Charity
Vietnam in dire need of waste-water management
  • | dtinews.vn | December 10, 2010 06:56 AM

According to the Ministry of Construction, only six urban areas in Vietnam have centralised waste-water treatment systems and there are only 14 stations.

A Wastewater Treatment System at Nhon Trach II Industrial Zone in southern Dong Nai Province.

The areas comprise Hanoi, Ho Chi Minh City, Ha Long City, Danang City, Da Lat City and Buon Me Thuot City.

A Conference on Decentralised Wastewater Treatment and Management in Urban Areas held jointly by the Ministry of Construction and The German Organisation for Technical Cooperation (GTZ) was held in Hanoi on December 8 addressing the issues of waste-water treatment.

Speaking at the event, Nguyen Hong Tien, Head of the Technical Infrastructure Department under the Ministry of Construction, said many big cities such as Quy Nhon in Binh Dinh Province and Nha Trang in Khanh Hoa Province, do not have centralised waste-water treatment stations. Household waste-water is preliminarily processed through septic tanks, then directly discharged into the environment.

The rate of households connected to urban drainage systems remains low. Many drain systems are substandard and downgraded, while concrete also affects drainage.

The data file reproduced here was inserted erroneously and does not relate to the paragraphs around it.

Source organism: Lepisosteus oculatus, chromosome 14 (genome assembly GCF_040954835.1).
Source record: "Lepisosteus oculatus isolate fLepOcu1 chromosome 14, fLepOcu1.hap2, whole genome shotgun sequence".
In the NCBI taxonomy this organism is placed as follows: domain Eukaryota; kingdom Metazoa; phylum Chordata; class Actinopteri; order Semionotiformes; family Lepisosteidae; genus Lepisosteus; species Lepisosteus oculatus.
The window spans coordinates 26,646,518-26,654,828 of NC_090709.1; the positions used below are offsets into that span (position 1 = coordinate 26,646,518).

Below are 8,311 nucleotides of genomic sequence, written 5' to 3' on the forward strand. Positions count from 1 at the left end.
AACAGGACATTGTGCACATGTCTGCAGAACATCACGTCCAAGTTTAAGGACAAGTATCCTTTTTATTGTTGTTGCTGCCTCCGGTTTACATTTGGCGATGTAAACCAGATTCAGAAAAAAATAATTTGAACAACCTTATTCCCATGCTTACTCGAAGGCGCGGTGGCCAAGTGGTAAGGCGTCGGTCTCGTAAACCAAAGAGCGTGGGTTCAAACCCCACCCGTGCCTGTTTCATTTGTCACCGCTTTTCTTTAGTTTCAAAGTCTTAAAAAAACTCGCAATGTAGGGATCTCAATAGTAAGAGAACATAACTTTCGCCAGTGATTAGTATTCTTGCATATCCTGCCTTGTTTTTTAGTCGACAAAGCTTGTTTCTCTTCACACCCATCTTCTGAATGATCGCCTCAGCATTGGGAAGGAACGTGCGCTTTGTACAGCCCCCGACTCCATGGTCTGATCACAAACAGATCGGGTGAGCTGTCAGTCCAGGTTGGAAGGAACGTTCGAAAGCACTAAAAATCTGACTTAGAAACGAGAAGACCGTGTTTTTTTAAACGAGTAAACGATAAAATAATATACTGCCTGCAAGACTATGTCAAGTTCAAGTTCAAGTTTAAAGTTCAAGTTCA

By late 2009, just 74 out of 171 industrial parks in Vietnam had waste-water treatment facilities, 22 were building these facilities and 75 others did not have them.

The situation is attributed to the impact of the urbanisation process which has reduced areas of ponds and lakes while increasing developed land area. Degradation of drainage systems, lack of investment capital and limited awareness of the community also affect drainage in Vietnamese urban areas.

Total waste-water in Hanoi is estimated to be about around 670,000 m3/day, including 400,000 m3 of urban wastewater. However, only 47,000 m3, or 7%, of the total is processed per day.

At the conference, experts discussed the use of decentralised waste-water treatment method to provide environmental hygiene solutions to areas which are not connected to centralised waste-water treatment stations. Most of the decentralised waste-water treatment projects are small-scaled, often carried out within less than one year and have low costs. Therefore, they can be an effective measure to improve the drainage in Vietnam’s urban areas.

Despite being a new method in Vietnam, the decentralised wastewater treatment method is applied in a number of projects in Vietnam, including in Thanh Hoa Paediatrics Hospital and Cai Khe Market in Can Tho City.

Meanwhile, centralised wastewater treatment methods, which link all households’ drainage with one or many large-scaled treatment stations, require high technology and heavy investments. Particularly, implementation of these projects needs high accuracy which, nevertheless, is a difficulty for Vietnamese contractors.

At the conference, experts suggested Vietnam consider combining these two methods to optimise the efficiency of wastewater treatment projects.

 

Over the past 20 years, the Vietnamese government has invested USD2 billion for the waste-water treatment sector, excluding investments of households. Of the USD2 billion, 80% comes from official development assistance (ODA). The country will need an estimated USD16 billion for urban and rural hygienic projects in the next decade.

 

 

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